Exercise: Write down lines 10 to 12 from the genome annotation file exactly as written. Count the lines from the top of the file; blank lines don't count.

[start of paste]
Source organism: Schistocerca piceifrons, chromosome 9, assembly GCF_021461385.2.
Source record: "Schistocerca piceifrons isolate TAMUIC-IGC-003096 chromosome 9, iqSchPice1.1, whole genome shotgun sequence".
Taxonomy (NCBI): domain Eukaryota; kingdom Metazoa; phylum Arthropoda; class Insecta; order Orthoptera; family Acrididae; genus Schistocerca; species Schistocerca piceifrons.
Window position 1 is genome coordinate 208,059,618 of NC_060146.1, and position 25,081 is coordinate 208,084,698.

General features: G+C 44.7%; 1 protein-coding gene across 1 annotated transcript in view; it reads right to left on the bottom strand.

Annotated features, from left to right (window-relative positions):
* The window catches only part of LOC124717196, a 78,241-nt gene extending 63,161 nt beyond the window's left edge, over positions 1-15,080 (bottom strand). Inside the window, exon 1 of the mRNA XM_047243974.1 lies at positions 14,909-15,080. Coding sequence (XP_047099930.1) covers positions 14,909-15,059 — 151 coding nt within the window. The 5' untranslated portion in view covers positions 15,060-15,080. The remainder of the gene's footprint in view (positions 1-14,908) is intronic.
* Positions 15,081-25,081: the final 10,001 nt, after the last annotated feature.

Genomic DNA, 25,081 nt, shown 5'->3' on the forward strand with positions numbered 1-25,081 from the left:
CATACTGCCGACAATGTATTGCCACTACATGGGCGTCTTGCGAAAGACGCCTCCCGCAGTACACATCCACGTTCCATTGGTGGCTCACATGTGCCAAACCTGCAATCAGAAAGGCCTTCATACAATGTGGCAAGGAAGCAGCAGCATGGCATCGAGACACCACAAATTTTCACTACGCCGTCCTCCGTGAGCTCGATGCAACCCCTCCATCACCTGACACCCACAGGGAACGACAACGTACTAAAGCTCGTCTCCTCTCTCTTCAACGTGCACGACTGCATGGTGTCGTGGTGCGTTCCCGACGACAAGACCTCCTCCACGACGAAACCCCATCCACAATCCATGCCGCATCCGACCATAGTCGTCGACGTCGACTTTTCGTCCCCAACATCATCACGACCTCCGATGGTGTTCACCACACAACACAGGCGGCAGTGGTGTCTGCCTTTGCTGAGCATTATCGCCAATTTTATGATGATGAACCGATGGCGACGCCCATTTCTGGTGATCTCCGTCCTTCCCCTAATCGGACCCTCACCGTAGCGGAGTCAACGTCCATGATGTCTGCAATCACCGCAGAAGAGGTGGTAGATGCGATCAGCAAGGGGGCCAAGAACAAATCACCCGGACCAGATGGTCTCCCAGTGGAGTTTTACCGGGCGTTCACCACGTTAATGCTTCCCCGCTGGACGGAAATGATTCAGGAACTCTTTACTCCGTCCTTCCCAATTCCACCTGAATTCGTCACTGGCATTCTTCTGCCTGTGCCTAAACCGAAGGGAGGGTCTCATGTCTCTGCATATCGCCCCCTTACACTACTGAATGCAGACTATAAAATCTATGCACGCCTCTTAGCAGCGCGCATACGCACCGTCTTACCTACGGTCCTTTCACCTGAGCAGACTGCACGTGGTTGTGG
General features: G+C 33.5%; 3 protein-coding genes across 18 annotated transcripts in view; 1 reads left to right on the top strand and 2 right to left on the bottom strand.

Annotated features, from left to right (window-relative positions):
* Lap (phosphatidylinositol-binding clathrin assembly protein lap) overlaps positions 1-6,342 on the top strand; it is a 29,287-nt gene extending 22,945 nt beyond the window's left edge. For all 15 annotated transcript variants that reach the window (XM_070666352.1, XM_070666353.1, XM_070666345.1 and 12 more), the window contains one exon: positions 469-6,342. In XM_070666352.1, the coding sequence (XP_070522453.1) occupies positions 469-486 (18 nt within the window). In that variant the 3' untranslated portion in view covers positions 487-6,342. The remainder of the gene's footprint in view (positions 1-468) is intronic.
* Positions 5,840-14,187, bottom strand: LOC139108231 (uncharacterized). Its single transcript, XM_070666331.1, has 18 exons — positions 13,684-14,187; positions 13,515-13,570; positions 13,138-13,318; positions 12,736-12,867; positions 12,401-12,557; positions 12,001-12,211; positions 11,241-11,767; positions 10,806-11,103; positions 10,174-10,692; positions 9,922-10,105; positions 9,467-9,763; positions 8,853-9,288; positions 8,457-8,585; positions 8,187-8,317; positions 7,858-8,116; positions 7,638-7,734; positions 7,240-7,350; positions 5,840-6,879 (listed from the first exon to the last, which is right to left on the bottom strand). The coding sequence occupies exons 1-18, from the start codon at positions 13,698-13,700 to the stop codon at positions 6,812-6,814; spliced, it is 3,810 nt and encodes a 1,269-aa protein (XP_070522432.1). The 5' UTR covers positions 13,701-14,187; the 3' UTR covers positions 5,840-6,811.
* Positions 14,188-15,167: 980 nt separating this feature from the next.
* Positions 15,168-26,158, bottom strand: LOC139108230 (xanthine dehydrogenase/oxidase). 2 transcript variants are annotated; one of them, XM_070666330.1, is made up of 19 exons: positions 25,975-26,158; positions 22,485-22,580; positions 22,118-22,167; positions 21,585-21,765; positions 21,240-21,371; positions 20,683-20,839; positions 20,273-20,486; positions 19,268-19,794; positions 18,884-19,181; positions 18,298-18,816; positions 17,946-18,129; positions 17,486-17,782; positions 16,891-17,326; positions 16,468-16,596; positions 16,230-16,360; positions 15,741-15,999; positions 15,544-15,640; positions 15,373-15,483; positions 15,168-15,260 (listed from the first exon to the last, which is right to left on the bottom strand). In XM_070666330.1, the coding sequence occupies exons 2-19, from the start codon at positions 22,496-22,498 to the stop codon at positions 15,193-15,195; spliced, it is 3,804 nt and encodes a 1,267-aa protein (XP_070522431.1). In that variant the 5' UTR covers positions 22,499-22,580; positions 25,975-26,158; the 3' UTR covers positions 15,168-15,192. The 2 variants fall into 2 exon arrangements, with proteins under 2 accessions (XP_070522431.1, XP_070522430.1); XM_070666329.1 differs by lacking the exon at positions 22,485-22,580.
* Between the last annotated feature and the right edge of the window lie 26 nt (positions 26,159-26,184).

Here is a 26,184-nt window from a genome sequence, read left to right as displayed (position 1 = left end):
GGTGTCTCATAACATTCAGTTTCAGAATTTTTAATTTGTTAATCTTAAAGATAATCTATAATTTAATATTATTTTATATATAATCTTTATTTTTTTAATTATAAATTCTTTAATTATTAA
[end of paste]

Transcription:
CATACTGCCGACAATGTATTGCCACTACATGGGCGTCTTGCGAAAGACGCCTCCCGCAGTACACATCCACGTTCCATTGGTGGCTCACATGTGCCAAACCTGCAATCAGAAAGGCCTTCATACAATGTGGCAAGGAAGCAGCAGCATGGCATCGAGACACCACAAATTTTCACTACGCCGTCCTCCGTGAGCTCGATGCAACCCCTCCATCACCTGACACCCACAGGGAACGACAACGTACTAAAGCTCGTCTCCTCTCTCTTCAACGTGCACGACTGCATGGTGTCGTGGTGCGTTCCCGACGACAAGACCTCCTCCACGACGAAACCCCATCCACAATCCATGCCGCATCCGACCATAGTCGTCGACGTCGACTTTTCGTCCCCAACATCATCACGACCTCCGATGGTGTTCACCACACAACACAGGCGGCAGTGGTGTCTGCCTTTGCTGAGCATTATCGCCAATTTTATGATGATGAACCGATGGCGACGCCCATTTCTGGTGATCTCCGTCCTTCCCCTAATCGGACCCTCACCGTAGCGGAGTCAACGTCCATGATGTCTGCAATCACCGCAGAAGAGGTGGTAGATGCGATCAGCAAGGGGGCCAAGAACAAATCACCCGGACCAGATGGTCTCCCAGTGGAGTTTTACCGGGCGTTCACCACGTTAATGCTTCCCCGCTGGACGGAAATGATTCAGGAACTCTTTACTCCGTCCTTCCCAATTCCACCTGAATTCGTCACTGGCATTCTTCTGCCTGTGCCTAAACCGAAGGGAGGGTCTCATGTCTCTGCATATCGCCCCCTTACACTACTGAATGCAGACTATAAAATCTATGCACGCCTCTTAGCAGCGCGCATACGCACCGTCTTACCTACGGTCCTTTCACCTGAGCAGACTGCACGTGGTTGTGG
General features: G+C 33.5%; 3 protein-coding genes across 18 annotated transcripts in view; 1 reads left to right on the top strand and 2 right to left on the bottom strand.

Annotated features, from left to right (window-relative positions):